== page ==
In differential equation models of gene regulatory networks, interactions between genes are often modeled by nonlinear sigmoidal functions. If these sigmoidal functions are replaced by piecewise constant or switching functions, the dynamics of the resulting system are completely determined by a finite number of inequalities between parameters and can be computed efficiently. The expectation is that the equilibria of the switching system correspond to equilibria of steep sigmoidal systems. However, the sigmoidal system will have additional equilibria not present in the switching system. In this talk, I will discuss results which show that all equilibria of steep sigmoidal systems can be determined from the switching system inequalities. In the case of ramp systems, a subclass of sigmoid systems, I discuss bifurcations of these equilibria as the steepness of the functions decrease and give explicit bounds on their slopes that guarantee the equilibria maintain their stability and numbers that are predicted by the switching system.  

April 12, 2021 at 3:00 p.m. via Zoom

Mohsen Tabibian – University of Montana PhD Candidate

Weighted Neural Networks for Predicting Daily Covid-19 Death Counts 

Covid-19 is a highly contagious virus that has almost frozen the world. This virus is more likely to be moved from one county to adjacent counties. Accurate predictions of disease trajectory in the near term are critical. Thus, spatial contagion is an important aspect of the Covid-19 spread and the death counts attribute to Covid-19 in the adjacent counties are spatially correlated. The task poses the challenge that the dataset is spatially and temporally correlated. Artificial neural networks (ANNs) are presently the single best class of predictive functions but cannot handle this kind of dataset. To overcome this and attempt to exploit information induced by spatial and temporal dependencies, we modified ANNs by adding observation weights to the conventional neural networks referred to as a weighted neural network. The performance of the model is quantified by the mean absolute error.

April 13, 2021 at 3:00 p.m. via Zoom

Jen Berg – Bucknell University

The geometric nature of Diophantine equations 

Does there exist a box such that the distance between any two of its corners is a rational number? Which integers can be expressed as the sum of three cubes? These questions and many others can be reframed as Diophantine problems, that is, questions of existence of rational or integer solutions to polynomial equations. Each such Diophantine problem has a geometric manifestation called an algebraic variety whose properties often shed light on why these questions don't have elementary answers. In this talk I'll give an introduction to the guiding principle that geometry influences arithmetic, and describe work on the existence of (and obstructions to) rational solutions to equations that define algebraic surfaces. 

April 19, 2021 at 3:00 p.m. via Zoom

Mohsen Tabibian – University of Montana PhD Candidate
Doctoral Defense

Extending Bootstrap Aggregation of Neural Networks for Prediction with an Application to COVID-19 Forecasting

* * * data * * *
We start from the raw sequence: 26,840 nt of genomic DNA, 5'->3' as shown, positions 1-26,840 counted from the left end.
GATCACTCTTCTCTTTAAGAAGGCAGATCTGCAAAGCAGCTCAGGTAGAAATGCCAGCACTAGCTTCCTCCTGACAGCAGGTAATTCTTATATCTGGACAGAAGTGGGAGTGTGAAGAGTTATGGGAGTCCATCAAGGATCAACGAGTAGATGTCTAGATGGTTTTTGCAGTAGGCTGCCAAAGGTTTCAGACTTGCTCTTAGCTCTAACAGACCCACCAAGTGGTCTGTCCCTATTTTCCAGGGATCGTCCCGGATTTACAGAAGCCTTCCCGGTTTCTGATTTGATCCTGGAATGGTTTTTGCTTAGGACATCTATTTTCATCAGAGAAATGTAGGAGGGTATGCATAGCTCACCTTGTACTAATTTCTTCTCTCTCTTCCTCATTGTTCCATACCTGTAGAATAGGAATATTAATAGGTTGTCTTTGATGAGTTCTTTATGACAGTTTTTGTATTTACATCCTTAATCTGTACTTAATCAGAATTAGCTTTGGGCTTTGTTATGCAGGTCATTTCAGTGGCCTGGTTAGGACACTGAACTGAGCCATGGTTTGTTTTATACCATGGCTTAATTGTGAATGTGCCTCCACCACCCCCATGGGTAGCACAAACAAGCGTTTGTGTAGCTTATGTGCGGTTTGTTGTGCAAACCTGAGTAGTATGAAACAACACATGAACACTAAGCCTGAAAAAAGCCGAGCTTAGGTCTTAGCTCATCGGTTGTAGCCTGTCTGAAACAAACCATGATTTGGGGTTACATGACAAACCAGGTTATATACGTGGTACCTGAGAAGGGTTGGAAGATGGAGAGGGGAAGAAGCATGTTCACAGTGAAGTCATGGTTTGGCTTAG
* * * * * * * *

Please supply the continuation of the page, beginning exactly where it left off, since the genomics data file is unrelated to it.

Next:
The aim of the research discussed herein to improve the forecasting accuracy of artificial neural networks. The focus on forecasting for epidemiological purposes, and in particular, the problem of predicting case and death counts from seven to n days in the future for a spatially contiguous region such as a county. The task poses several challenges: the data are both spatially and temporally correlated, and the data sets are quite small for the intended purpose. To overcome these challenges, the methods attempt to exploit information induced by spatial and temporal dependencies. More importantly, we have developed a fusion of artificial neural networks and bootstrap methods.

Bootstrap aggregation (bagging) is an ensemble technique used for (1) reduction prediction function variance and a concurrent improvement in the predictive accuracy (2) construction of prediction intervals. Note that random forests extend bagging by sampling predictor variables in addition to sample observations with the result of often dramatic improvement in accuracy compared to the base prediction function (binary recursive trees). The method developed herein resembles random forests though there are important differences. To improve predictive accuracy and to construct prediction intervals, we apply the bagging mechanism to create a collection of fitted neural networks from a single data set. A forecast is the mean of the forecasts computed from each prediction function in the collection. We refer to this new approach as extended bagging.

Covid-19 is a highly contagious virus that has almost frozen the world and its economy. Accurate predictions of disease trajectory in the near term are critical for the efficient allocation of resources for combating the disease. Artificial neural networks are presently the single best class of predictive functions. Recurrent neural networks (RNNs) are a subclass that exploits temporal data structures; however, they are problematic in use and remain poorly understood by both researchers and practitioners. Hence, we propose a simple alternative referred to as Weighted Neural Network (WNN) and use this new neural network with extended bagging. To investigate and compare these innovations with standard neural network approaches, we apply the methods to Covid-19 datasets using counties as the spatial units.

The predictive functions forecast the number of deaths for two weeks in the future using four of the most populous counties in the United States: Los Angeles County in California, Cook County in Illinois, Harris County in Texas, and New York County in New York State. The performance of neural network-based models is quantified by the mean absolute error (MAE) between predicted and observed numbers of deaths. In the majority of cases, the extended bagging of GRU and WNN models yield highly informative predictions and outperformed the other prediction models. Our proposed technique, extended bagging improved the results of both GRU and WNN models. The assessment of constructed prediction intervals is measured by coverage probability (CP) which is the percentage of target values covered by the constructed prediction intervals. The extended bagging GRU models performed best for building prediction intervals with a CP of 84.2%. Our results show that extended bagging enhanced prediction accuracy, extended bagging of GRU can be exploited for pandemic prediction for better planning and management. These methods can be applied to a wide variety of other situations from Ebola outbreak mitigation to intraand inter-day stock price forecasting.

April 23, 2021 at 3:00 p.m. via Zoom